On Nov. 29, 2017, U.S. Deputy Attorney General Rod Rosenstein announced a revised Foreign Corrupt Practices Act Corporate Enforcement Policy. The new policy contains a clear roadmap for avoiding corporate criminal liability that corporate counsel would be wise to follow.

The Foreign Corrupt Practices Act of 1977, 15 U.S.C. Section 78dd-1 et seq. (FCPA) makes it unlawful for an “issuer” or “domestic concern” defined by the act to make payments to foreign officials for the purpose of obtaining or retaining business. Specifically, the FCPA prohibits the willful use of the mails or interstate commerce corruptly in furtherance of any offer, payment, promise to pay, or authorization of the payment of money or anything of value to any person, while knowing that all or a portion of such money or thing of value will be offered, given or promised, directly or indirectly, to a foreign official to influence the foreign official in his or her official capacity, induce the foreign official to do or omit to do an act in violation of his or her lawful duty, or to secure any improper advantage in order to assist in obtaining or retaining business for or with, or directing business to, any person.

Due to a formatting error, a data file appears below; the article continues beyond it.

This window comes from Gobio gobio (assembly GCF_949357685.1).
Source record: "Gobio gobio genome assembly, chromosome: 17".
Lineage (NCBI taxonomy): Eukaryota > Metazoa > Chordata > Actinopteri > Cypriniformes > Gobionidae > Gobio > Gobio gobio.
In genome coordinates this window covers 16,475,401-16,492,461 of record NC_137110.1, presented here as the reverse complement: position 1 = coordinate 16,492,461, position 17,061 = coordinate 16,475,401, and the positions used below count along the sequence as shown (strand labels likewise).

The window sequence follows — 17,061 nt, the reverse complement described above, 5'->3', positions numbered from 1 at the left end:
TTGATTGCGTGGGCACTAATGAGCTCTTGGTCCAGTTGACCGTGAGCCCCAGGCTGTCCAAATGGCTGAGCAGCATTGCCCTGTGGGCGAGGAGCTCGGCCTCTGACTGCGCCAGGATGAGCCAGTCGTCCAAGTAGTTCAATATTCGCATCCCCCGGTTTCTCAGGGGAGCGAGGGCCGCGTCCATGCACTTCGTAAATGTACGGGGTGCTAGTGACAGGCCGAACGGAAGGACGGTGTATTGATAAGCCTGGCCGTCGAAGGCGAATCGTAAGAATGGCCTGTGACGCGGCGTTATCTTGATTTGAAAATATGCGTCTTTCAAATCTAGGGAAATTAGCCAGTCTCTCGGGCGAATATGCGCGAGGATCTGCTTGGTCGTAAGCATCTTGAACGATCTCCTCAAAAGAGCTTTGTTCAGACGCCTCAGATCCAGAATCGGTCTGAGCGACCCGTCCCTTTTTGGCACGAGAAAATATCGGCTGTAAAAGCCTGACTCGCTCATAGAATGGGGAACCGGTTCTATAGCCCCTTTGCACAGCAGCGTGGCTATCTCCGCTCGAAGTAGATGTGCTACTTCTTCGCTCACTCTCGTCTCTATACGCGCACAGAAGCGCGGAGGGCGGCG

This content has been archived. It is available through our partners, LexisNexis® and Bloomberg Law.

To view this content, please continue to their sites.

Not a Lexis Advance® Subscriber?
Subscribe Now

Not a Bloomberg Law Subscriber?
Subscribe Now

Why am I seeing this?

LexisNexis® and Bloomberg Law are third party online distributors of the broad collection of current and archived versions of ALM's legal news publications. LexisNexis® and Bloomberg Law customers are able to access and use ALM's content, including content from the National Law Journal, The American Lawyer, Legaltech News, The New York Law Journal, and Corporate Counsel, as well as other sources of legal information.

For questions call 1-877-256-2472 or contact us at [email protected]